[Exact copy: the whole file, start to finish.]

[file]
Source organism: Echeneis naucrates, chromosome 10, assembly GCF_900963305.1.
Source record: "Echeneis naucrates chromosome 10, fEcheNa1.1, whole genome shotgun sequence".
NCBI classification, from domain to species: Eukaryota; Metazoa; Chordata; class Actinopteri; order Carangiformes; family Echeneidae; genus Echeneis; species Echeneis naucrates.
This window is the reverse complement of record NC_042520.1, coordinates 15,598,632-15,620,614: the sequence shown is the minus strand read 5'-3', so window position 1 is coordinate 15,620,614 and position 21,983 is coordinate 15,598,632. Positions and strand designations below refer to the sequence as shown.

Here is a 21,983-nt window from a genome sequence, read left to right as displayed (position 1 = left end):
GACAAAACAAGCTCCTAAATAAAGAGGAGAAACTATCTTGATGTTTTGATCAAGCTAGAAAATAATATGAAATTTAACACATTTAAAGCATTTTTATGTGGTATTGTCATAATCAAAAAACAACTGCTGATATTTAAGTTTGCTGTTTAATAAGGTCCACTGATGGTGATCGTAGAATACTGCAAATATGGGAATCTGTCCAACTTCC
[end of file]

Source organism: Echeneis naucrates, chromosome 10, assembly GCF_900963305.1.
Source record: "Echeneis naucrates chromosome 10, fEcheNa1.1, whole genome shotgun sequence".
NCBI classification, from domain to species: Eukaryota; Metazoa; Chordata; class Actinopteri; order Carangiformes; family Echeneidae; genus Echeneis; species Echeneis naucrates.
This window is the reverse complement of record NC_042520.1, coordinates 15,598,632-15,620,614: the sequence shown is the minus strand read 5'-3', so window position 1 is coordinate 15,620,614 and position 21,983 is coordinate 15,598,632. Positions and strand designations below refer to the sequence as shown.

Here is a 21,983-nt window from a genome sequence, read left to right as displayed (position 1 = left end):
GACAAAACAAGCTCCTAAATAAAGAGGAGAAACTATCTTGATGTTTTGATCAAGCTAGAAAATAATATGAAATTTAACACATTTAAAGCATTTTTATGTGGTATTGTCATAATCAAAAAACAACTGCTGATATTTAAGTTTGCTGTTTAATAAGGTCCACTGATGGTGATCGTAGAATACTGCAAATATGGGAATCTGTCCAACTTCC